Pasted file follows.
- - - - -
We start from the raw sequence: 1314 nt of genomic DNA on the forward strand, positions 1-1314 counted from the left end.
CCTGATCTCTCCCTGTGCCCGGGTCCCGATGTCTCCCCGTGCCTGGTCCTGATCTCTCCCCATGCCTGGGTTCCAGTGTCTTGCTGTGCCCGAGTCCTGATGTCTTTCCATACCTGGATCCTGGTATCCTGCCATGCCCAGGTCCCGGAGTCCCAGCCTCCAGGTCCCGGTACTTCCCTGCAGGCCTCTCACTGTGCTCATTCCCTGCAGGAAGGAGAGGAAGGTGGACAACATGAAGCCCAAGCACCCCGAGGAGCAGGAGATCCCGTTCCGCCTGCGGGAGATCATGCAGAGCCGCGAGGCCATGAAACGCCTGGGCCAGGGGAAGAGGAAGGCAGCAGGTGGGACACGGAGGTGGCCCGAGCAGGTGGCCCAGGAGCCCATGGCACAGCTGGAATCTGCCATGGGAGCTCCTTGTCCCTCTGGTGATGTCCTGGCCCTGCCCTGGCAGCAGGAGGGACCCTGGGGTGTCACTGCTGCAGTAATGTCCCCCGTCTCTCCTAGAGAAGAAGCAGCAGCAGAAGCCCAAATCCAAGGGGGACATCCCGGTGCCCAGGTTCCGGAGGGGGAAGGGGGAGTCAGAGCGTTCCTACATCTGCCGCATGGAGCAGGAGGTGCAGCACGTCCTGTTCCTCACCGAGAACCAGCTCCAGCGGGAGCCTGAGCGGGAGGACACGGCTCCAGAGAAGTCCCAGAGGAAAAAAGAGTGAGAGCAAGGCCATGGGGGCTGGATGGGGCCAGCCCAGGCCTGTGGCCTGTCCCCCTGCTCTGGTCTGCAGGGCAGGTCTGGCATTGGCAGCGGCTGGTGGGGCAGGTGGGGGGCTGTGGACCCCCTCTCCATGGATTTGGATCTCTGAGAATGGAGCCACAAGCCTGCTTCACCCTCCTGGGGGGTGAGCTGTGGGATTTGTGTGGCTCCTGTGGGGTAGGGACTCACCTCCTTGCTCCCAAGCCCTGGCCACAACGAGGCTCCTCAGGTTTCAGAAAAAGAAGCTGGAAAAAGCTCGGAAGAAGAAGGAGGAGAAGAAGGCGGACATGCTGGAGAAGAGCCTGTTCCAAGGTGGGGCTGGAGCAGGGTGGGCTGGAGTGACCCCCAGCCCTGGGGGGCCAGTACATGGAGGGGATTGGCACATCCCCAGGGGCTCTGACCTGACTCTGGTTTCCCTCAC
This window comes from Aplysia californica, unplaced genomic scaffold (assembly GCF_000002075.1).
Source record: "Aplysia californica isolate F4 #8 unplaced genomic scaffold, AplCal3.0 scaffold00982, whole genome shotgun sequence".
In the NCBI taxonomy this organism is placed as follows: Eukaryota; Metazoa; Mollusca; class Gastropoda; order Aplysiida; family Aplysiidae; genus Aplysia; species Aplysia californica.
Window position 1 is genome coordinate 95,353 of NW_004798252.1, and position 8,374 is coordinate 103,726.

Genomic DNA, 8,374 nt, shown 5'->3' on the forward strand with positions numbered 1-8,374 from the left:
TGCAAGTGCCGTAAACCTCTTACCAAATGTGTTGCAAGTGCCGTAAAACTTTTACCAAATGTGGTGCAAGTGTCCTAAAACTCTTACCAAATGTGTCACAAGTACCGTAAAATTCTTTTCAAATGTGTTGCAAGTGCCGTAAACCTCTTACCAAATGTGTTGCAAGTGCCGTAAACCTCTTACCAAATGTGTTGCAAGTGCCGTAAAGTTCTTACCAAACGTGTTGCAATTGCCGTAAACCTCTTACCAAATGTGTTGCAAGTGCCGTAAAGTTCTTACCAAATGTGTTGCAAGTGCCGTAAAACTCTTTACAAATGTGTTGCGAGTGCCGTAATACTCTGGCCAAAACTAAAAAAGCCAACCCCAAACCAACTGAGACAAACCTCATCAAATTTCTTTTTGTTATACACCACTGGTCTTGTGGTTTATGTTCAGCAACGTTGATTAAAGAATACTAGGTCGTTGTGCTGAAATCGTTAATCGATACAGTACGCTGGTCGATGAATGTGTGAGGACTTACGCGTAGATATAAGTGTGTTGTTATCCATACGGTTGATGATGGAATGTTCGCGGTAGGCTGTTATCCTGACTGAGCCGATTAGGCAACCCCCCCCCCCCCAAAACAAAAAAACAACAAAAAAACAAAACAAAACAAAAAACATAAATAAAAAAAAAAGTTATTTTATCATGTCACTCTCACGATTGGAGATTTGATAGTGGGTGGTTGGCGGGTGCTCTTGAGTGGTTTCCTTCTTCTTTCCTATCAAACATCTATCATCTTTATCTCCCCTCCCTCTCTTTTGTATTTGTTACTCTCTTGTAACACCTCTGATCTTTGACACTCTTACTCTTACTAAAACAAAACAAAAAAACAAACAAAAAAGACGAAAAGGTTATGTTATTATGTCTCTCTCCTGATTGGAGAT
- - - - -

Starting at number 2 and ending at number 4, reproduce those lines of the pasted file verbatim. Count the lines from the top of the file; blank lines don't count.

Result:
CCTGATCTCTCCCTGTGCCCGGGTCCCGATGTCTCCCCGTGCCTGGTCCTGATCTCTCCCCATGCCTGGGTTCCAGTGTCTTGCTGTGCCCGAGTCCTGATGTCTTTCCATACCTGGATCCTGGTATCCTGCCATGCCCAGGTCCCGGAGTCCCAGCCTCCAGGTCCCGGTACTTCCCTGCAGGCCTCTCACTGTGCTCATTCCCTGCAGGAAGGAGAGGAAGGTGGACAACATGAAGCCCAAGCACCCCGAGGAGCAGGAGATCCCGTTCCGCCTGCGGGAGATCATGCAGAGCCGCGAGGCCATGAAACGCCTGGGCCAGGGGAAGAGGAAGGCAGCAGGTGGGACACGGAGGTGGCCCGAGCAGGTGGCCCAGGAGCCCATGGCACAGCTGGAATCTGCCATGGGAGCTCCTTGTCCCTCTGGTGATGTCCTGGCCCTGCCCTGGCAGCAGGAGGGACCCTGGGGTGTCACTGCTGCAGTAATGTCCCCCGTCTCTCCTAGAGAAGAAGCAGCAGCAGAAGCCCAAATCCAAGGGGGACATCCCGGTGCCCAGGTTCCGGAGGGGGAAGGGGGAGTCAGAGCGTTCCTACATCTGCCGCATGGAGCAGGAGGTGCAGCACGTCCTGTTCCTCACCGAGAACCAGCTCCAGCGGGAGCCTGAGCGGGAGGACACGGCTCCAGAGAAGTCCCAGAGGAAAAAAGAGTGAGAGCAAGGCCATGGGGGCTGGATGGGGCCAGCCCAGGCCTGTGGCCTGTCCCCCTGCTCTGGTCTGCAGGGCAGGTCTGGCATTGGCAGCGGCTGGTGGGGCAGGTGGGGGGCTGTGGACCCCCTCTCCATGGATTTGGATCTCTGAGAATGGAGCCACAAGCCTGCTTCACCCTCCTGGGGGGTGAGCTGTGGGATTTGTGTGGCTCCTGTGGGGTAGGGACTCACCTCCTTGCTCCCAAGCCCTGGCCACAACGAGGCTCCTCAGGTTTCAGAAAAAGAAGCTGGAAAAAGCTCGGAAGAAGAAGGAGGAGAAGAAGGCGGACATGCTGGAGAAGAGCCTGTTCCAAGGTGGGGCTGGAGCAGGGTGGGCTGGAGTGACCCCCAGCCCTGGGGGGCCAGTACATGGAGGGGATTGGCACATCCCCAGGGGCTCTGACCTGACTCTGGTTTCCCTCAC
This window comes from Aplysia californica, unplaced genomic scaffold (assembly GCF_000002075.1).
Source record: "Aplysia californica isolate F4 #8 unplaced genomic scaffold, AplCal3.0 scaffold00982, whole genome shotgun sequence".